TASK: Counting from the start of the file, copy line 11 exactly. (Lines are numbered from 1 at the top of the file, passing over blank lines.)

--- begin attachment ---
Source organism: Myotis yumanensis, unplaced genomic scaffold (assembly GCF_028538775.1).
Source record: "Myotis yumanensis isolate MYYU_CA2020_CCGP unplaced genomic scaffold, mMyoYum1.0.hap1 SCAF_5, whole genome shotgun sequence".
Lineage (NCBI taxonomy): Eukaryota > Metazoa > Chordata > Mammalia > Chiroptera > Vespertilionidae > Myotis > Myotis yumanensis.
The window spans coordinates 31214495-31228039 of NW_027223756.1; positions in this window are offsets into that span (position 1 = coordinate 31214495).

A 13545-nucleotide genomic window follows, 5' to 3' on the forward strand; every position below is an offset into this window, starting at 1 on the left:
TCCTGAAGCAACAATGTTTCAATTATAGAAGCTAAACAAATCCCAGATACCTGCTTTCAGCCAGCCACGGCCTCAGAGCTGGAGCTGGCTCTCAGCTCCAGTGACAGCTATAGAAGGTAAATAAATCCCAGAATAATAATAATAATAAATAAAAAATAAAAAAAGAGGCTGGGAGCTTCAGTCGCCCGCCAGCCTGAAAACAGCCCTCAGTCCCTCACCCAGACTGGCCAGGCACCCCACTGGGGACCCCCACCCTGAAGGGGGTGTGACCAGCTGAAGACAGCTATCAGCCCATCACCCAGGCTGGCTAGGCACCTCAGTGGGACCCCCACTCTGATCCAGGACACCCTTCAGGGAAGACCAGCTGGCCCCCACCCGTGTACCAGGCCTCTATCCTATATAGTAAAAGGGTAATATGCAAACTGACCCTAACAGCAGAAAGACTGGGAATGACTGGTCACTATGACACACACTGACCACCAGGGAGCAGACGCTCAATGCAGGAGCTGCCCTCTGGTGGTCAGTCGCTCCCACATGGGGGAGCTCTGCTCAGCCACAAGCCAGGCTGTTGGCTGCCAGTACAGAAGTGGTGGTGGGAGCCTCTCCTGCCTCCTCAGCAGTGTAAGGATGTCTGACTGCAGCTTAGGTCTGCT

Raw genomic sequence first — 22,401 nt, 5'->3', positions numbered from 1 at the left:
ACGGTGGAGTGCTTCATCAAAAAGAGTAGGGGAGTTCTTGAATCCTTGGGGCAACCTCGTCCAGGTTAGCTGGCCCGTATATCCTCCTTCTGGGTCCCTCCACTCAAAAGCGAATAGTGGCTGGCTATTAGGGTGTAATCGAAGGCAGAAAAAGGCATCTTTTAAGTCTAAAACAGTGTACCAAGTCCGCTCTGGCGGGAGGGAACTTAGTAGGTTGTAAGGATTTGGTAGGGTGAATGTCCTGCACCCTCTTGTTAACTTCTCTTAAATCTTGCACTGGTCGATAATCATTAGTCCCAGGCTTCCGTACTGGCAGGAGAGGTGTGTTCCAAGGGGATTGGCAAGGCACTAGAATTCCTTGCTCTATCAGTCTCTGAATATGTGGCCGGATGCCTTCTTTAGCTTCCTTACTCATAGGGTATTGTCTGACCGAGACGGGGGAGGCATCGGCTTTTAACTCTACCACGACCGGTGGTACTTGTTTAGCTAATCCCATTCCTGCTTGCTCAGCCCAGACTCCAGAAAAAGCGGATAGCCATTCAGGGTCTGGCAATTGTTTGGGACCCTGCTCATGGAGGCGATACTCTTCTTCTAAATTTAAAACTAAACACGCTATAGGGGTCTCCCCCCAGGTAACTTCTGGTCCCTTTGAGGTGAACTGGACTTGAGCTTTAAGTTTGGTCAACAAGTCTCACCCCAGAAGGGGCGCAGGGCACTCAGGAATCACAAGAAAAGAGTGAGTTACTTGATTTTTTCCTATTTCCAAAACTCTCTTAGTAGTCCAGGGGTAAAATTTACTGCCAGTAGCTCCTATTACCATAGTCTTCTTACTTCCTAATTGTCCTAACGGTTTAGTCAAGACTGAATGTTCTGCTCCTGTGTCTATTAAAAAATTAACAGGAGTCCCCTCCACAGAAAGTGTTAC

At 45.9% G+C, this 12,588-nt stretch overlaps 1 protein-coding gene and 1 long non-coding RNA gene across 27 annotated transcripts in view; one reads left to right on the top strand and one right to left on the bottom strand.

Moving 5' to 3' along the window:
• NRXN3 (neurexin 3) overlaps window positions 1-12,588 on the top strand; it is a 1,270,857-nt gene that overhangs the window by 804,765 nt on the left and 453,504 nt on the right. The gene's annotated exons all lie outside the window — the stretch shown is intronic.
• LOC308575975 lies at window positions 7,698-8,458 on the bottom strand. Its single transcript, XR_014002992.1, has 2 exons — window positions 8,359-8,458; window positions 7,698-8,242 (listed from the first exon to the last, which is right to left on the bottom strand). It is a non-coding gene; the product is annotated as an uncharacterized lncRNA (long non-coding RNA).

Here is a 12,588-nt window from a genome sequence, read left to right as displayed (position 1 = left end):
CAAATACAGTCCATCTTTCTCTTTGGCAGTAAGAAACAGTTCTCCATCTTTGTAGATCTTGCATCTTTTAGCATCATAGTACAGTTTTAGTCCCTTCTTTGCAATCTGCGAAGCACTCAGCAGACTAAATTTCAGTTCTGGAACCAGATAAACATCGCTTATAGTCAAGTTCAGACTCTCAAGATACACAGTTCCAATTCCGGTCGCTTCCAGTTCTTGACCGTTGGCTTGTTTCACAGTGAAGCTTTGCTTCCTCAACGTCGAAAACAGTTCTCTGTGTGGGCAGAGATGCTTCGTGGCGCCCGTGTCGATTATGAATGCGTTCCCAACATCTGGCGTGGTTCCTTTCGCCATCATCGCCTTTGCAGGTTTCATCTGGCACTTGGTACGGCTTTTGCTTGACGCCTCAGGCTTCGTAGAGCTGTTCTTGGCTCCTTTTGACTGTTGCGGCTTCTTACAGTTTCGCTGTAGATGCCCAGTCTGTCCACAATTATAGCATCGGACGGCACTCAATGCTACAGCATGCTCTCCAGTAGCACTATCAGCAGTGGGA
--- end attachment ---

• NRXN3 (neurexin 3) overlaps window positions 1-12,588 on the top strand; it is a 1,270,857-nt gene that overhangs the window by 804,765 nt on the left and 453,504 nt on the right. The gene's annotated exons all lie outside the window — the stretch shown is intronic.